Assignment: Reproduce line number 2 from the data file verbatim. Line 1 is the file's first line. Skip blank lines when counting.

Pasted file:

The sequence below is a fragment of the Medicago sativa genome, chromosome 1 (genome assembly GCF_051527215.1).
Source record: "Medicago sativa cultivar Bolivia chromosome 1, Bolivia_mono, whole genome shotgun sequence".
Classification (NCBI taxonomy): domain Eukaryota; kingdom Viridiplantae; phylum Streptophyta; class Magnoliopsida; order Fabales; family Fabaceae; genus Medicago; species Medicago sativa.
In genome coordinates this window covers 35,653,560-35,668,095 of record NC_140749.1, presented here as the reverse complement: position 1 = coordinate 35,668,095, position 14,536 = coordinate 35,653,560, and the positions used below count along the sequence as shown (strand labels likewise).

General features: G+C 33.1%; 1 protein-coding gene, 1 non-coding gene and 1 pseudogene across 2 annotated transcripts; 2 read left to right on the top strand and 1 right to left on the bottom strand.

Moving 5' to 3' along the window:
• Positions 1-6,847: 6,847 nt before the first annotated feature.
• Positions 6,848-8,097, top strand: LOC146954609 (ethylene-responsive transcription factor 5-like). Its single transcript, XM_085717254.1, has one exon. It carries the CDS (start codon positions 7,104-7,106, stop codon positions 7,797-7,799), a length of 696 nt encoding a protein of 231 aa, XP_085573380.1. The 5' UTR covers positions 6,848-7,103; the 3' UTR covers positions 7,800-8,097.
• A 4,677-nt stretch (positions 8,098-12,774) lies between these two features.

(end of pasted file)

Source record: "Medicago sativa cultivar Bolivia chromosome 1, Bolivia_mono, whole genome shotgun sequence".